Use your logical-thinking skills to deduce how much Dan's crisps and ice-cream cost altogether.
The Man is much smaller than us. Can you use the picture of him next to a mug to estimate his height and how much tea he drinks?
In the multiplication calculation, some of the digits have been replaced by letters and others by asterisks. Can you reconstruct the original multiplication?
What do you notice about the date 03.06.09? Or 08.01.09? This challenge invites you to investigate some interesting dates yourself.
Cherri, Saxon, Mel and Paul are friends. They are all different ages. Can you find out the age of each friend using the information?
These eleven shapes each stand for a different number. Can you use the multiplication sums to work out what they are?
Can you find which shapes you need to put into the grid to make the totals at the end of each row and the bottom of each column?
Zumf makes spectacles for the residents of the planet Zargon, who have either 3 eyes or 4 eyes. How many lenses will Zumf need to make all the different orders for 9 families?
Can you replace the letters with numbers? Is there only one solution in each case?
There were chews for 2p, mini eggs for 3p, Chocko bars for 5p and lollypops for 7p in the sweet shop. What could each of the children buy with their money?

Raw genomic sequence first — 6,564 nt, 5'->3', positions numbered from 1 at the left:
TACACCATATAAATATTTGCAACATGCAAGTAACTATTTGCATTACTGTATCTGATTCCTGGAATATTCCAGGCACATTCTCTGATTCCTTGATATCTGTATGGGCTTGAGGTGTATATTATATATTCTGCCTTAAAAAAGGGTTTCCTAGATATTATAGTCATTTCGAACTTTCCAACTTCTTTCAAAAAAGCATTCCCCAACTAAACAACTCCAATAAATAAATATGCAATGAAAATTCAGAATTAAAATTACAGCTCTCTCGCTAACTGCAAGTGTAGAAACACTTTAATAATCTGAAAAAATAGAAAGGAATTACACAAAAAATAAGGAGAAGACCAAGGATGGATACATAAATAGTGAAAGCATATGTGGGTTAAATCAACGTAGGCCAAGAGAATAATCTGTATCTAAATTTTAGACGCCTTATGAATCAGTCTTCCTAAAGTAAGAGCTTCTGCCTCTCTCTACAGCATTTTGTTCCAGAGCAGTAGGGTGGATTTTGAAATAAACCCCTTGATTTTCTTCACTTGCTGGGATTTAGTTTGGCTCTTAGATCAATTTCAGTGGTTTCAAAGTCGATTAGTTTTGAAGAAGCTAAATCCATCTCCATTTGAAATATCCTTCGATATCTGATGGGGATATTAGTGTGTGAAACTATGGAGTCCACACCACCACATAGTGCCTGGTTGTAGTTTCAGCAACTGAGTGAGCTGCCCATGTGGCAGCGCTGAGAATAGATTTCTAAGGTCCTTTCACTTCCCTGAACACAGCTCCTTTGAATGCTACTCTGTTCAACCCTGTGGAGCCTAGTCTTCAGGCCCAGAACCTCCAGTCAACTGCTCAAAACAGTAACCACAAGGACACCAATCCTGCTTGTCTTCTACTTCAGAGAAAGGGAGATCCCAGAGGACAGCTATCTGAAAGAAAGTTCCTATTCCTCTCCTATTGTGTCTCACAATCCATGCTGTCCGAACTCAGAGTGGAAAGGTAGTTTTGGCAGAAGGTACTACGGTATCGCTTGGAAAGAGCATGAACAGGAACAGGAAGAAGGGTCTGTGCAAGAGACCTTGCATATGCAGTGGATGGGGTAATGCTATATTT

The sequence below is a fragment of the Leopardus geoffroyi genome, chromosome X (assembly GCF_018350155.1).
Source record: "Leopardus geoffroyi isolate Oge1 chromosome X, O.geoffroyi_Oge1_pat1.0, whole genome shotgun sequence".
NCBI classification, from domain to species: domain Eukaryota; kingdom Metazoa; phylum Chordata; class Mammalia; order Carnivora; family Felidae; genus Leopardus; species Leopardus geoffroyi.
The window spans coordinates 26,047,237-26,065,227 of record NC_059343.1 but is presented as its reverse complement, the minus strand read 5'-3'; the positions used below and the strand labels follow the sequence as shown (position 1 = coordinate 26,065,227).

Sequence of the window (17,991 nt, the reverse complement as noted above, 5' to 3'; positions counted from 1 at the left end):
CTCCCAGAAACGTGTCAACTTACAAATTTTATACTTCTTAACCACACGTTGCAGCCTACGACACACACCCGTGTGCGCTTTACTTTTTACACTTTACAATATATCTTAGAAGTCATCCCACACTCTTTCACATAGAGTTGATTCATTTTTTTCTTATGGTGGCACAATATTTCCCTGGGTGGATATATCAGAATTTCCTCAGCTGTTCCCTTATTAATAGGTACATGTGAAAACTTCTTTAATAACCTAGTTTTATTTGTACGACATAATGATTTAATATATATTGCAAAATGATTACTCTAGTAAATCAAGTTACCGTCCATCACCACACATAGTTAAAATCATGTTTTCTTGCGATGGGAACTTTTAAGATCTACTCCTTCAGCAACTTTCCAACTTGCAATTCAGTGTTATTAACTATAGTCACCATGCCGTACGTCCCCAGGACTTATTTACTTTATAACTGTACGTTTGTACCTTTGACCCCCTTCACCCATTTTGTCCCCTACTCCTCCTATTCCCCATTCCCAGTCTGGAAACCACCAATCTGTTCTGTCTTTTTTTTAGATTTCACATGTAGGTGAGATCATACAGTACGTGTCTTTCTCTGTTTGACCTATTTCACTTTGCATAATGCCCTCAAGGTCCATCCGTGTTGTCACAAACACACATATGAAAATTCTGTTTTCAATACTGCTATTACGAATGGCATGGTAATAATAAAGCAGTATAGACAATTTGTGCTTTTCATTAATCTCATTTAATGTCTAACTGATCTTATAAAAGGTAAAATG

Throw the dice and decide whether to double or halve the number. Will you be the first to reach the target?
A group of children are using measuring cylinders but they lose the labels. Can you help relabel them?
Imagine a pyramid which is built in square layers of small cubes. If we number the cubes from the top, starting with 1, can you picture which cubes are directly below this first cube?
There were 22 legs creeping across the web. How many flies? How many spiders?
Can you work out how many flowers there will be on the Amazing Splitting Plant after it has been growing for six weeks?
Have a go at balancing this equation. Can you find different ways of doing it?
Can you complete this calculation by filling in the missing numbers? In how many different ways can you do it?
Can you work out some different ways to balance this equation?
This challenge encourages you to explore dividing a three-digit number by a single-digit number.
Twizzle, a female giraffe, needs transporting to another zoo. Which route will give the fastest journey?
If the answer's 2010, what could the question be?
Can you each work out the number on your card? What do you notice? How could you sort the cards?
What happens when you add the digits of a number then multiply the result by 2 and you keep doing this? You could try for different numbers and different rules.
Tom and Ben visited Numberland. Use the maps to work out the number of points each of their routes scores.
Here is a chance to play a version of the classic Countdown Game.
An old game but lots of arithmetic!
Ahmed is making rods using different numbers of cubes. Which rod is twice the length of his first rod?
Explore Alex's number plumber. What questions would you like to ask? What do you think is happening to the numbers?